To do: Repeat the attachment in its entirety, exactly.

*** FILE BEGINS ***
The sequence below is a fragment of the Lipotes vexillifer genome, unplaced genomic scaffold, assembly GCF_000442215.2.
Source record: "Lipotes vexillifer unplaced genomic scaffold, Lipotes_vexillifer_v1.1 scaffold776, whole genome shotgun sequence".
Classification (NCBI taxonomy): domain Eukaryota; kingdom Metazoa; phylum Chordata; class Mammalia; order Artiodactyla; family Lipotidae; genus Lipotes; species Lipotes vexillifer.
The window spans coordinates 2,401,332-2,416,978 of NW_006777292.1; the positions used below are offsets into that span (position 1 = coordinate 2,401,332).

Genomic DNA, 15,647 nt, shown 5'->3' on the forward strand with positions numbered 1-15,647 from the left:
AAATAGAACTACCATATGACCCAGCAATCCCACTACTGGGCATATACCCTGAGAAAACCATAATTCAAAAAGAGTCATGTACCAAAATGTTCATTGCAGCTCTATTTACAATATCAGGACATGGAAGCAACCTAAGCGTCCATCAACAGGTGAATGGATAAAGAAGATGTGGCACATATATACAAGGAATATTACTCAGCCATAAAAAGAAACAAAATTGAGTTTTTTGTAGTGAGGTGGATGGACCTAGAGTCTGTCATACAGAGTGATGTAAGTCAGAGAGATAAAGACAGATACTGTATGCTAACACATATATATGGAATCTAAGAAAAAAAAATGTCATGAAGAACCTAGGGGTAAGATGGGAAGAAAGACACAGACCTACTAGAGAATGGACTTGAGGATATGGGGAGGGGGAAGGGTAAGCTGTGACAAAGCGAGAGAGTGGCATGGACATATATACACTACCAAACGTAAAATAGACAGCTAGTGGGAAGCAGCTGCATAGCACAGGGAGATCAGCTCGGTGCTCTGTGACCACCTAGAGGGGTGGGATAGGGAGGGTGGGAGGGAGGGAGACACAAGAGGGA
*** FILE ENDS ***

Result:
The sequence below is a fragment of the Lipotes vexillifer genome, unplaced genomic scaffold, assembly GCF_000442215.2.
Source record: "Lipotes vexillifer unplaced genomic scaffold, Lipotes_vexillifer_v1.1 scaffold776, whole genome shotgun sequence".
Classification (NCBI taxonomy): domain Eukaryota; kingdom Metazoa; phylum Chordata; class Mammalia; order Artiodactyla; family Lipotidae; genus Lipotes; species Lipotes vexillifer.
The window spans coordinates 2,401,332-2,416,978 of NW_006777292.1; the positions used below are offsets into that span (position 1 = coordinate 2,401,332).

Genomic DNA, 15,647 nt, shown 5'->3' on the forward strand with positions numbered 1-15,647 from the left:
AAATAGAACTACCATATGACCCAGCAATCCCACTACTGGGCATATACCCTGAGAAAACCATAATTCAAAAAGAGTCATGTACCAAAATGTTCATTGCAGCTCTATTTACAATATCAGGACATGGAAGCAACCTAAGCGTCCATCAACAGGTGAATGGATAAAGAAGATGTGGCACATATATACAAGGAATATTACTCAGCCATAAAAAGAAACAAAATTGAGTTTTTTGTAGTGAGGTGGATGGACCTAGAGTCTGTCATACAGAGTGATGTAAGTCAGAGAGATAAAGACAGATACTGTATGCTAACACATATATATGGAATCTAAGAAAAAAAAATGTCATGAAGAACCTAGGGGTAAGATGGGAAGAAAGACACAGACCTACTAGAGAATGGACTTGAGGATATGGGGAGGGGGAAGGGTAAGCTGTGACAAAGCGAGAGAGTGGCATGGACATATATACACTACCAAACGTAAAATAGACAGCTAGTGGGAAGCAGCTGCATAGCACAGGGAGATCAGCTCGGTGCTCTGTGACCACCTAGAGGGGTGGGATAGGGAGGGTGGGAGGGAGGGAGACACAAGAGGGA